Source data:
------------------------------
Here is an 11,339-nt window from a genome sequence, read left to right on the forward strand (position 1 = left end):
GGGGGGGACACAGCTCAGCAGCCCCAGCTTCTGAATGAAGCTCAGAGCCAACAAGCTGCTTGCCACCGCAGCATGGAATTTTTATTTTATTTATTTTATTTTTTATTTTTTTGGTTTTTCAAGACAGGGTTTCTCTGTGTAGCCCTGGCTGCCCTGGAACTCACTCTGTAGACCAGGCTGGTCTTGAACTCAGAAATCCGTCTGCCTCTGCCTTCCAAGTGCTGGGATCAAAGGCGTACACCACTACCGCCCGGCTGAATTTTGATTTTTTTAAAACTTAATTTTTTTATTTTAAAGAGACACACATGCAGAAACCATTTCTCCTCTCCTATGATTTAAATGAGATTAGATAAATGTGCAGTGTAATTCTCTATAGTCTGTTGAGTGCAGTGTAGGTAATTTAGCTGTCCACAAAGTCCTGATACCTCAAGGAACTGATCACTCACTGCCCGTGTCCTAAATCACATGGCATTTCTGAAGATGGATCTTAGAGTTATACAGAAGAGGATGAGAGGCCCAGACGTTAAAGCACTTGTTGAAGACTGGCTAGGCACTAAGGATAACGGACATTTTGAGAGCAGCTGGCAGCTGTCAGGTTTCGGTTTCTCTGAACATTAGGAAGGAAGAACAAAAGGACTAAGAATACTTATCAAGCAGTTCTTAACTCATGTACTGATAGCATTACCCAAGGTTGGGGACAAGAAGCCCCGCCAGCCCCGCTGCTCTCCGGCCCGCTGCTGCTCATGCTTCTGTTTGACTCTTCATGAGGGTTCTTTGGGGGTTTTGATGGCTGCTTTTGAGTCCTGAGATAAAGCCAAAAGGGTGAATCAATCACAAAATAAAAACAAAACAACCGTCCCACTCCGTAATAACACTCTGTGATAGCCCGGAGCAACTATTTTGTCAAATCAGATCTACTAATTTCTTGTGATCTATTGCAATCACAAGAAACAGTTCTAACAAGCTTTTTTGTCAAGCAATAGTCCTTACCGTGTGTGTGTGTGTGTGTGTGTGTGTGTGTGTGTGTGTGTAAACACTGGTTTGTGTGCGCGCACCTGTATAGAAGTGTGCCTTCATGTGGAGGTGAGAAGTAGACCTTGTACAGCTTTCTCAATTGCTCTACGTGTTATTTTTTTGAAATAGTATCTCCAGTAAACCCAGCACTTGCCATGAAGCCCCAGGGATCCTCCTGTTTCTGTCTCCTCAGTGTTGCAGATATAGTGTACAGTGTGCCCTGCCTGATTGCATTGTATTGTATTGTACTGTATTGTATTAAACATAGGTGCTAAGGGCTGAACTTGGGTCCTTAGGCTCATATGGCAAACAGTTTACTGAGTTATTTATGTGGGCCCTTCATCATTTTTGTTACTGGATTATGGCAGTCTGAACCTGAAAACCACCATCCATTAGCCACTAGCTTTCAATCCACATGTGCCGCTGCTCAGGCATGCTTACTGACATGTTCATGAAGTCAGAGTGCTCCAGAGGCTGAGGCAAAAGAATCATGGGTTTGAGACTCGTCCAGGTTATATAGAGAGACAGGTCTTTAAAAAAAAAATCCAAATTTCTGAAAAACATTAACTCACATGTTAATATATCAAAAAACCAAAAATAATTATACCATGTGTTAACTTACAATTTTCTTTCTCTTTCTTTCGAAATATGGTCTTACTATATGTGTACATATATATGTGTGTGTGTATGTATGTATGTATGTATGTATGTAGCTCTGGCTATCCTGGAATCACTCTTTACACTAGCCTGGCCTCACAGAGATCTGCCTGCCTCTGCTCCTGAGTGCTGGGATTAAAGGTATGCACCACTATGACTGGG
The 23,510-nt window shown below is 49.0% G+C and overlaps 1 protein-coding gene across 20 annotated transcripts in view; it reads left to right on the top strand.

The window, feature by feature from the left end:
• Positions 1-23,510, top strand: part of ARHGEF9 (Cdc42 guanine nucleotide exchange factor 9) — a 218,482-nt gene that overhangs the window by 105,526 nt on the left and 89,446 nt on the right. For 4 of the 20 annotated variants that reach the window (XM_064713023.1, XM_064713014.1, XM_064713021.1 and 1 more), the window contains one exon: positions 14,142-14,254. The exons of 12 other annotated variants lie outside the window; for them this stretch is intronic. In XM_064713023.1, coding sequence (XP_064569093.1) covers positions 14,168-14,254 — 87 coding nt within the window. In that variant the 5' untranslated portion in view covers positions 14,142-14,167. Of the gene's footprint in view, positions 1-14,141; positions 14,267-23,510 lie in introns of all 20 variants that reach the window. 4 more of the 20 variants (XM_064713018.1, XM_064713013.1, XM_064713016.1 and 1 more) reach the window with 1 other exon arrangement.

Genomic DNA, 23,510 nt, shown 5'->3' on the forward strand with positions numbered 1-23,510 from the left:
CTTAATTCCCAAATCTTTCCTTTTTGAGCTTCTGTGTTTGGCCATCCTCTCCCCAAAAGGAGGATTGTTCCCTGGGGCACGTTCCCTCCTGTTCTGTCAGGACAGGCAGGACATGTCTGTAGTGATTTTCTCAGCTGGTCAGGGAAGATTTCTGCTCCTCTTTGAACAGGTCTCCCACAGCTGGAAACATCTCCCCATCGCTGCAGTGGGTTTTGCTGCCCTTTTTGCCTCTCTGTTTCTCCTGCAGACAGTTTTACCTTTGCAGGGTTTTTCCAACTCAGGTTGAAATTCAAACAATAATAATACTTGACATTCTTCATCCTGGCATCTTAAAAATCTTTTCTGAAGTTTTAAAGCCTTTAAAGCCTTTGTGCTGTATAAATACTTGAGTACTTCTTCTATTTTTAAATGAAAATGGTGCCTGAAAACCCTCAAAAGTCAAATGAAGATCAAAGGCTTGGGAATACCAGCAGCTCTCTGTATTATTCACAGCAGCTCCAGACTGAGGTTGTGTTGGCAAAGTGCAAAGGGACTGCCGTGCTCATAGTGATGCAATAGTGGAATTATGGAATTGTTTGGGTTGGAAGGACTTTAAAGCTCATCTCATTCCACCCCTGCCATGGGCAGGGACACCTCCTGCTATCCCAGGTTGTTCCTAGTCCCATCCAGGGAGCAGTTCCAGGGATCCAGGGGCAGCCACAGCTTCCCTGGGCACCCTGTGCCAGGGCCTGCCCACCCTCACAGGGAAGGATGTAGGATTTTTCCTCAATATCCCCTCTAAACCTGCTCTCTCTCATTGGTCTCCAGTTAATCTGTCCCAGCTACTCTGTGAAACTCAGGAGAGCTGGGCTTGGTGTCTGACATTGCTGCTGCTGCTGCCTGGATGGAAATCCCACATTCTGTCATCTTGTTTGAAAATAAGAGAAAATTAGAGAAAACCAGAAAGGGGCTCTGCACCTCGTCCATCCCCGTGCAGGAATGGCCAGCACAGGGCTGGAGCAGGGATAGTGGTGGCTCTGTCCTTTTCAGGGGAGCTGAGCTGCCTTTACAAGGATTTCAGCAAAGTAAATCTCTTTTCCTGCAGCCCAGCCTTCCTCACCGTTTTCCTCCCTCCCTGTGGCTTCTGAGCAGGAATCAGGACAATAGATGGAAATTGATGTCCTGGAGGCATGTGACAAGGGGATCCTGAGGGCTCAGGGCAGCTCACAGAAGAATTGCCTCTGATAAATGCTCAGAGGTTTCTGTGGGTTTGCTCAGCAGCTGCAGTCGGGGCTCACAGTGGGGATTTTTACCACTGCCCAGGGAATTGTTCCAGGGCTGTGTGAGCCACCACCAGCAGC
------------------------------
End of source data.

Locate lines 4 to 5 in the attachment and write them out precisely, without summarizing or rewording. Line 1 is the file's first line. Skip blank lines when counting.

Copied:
The window, feature by feature from the left end:
• Positions 1-23,510, top strand: part of ARHGEF9 (Cdc42 guanine nucleotide exchange factor 9) — a 218,482-nt gene that overhangs the window by 105,526 nt on the left and 89,446 nt on the right. For 4 of the 20 annotated variants that reach the window (XM_064713023.1, XM_064713014.1, XM_064713021.1 and 1 more), the window contains one exon: positions 14,142-14,254. The exons of 12 other annotated variants lie outside the window; for them this stretch is intronic. In XM_064713023.1, coding sequence (XP_064569093.1) covers positions 14,168-14,254 — 87 coding nt within the window. In that variant the 5' untranslated portion in view covers positions 14,142-14,167. Of the gene's footprint in view, positions 1-14,141; positions 14,267-23,510 lie in introns of all 20 variants that reach the window. 4 more of the 20 variants (XM_064713018.1, XM_064713013.1, XM_064713016.1 and 1 more) reach the window with 1 other exon arrangement.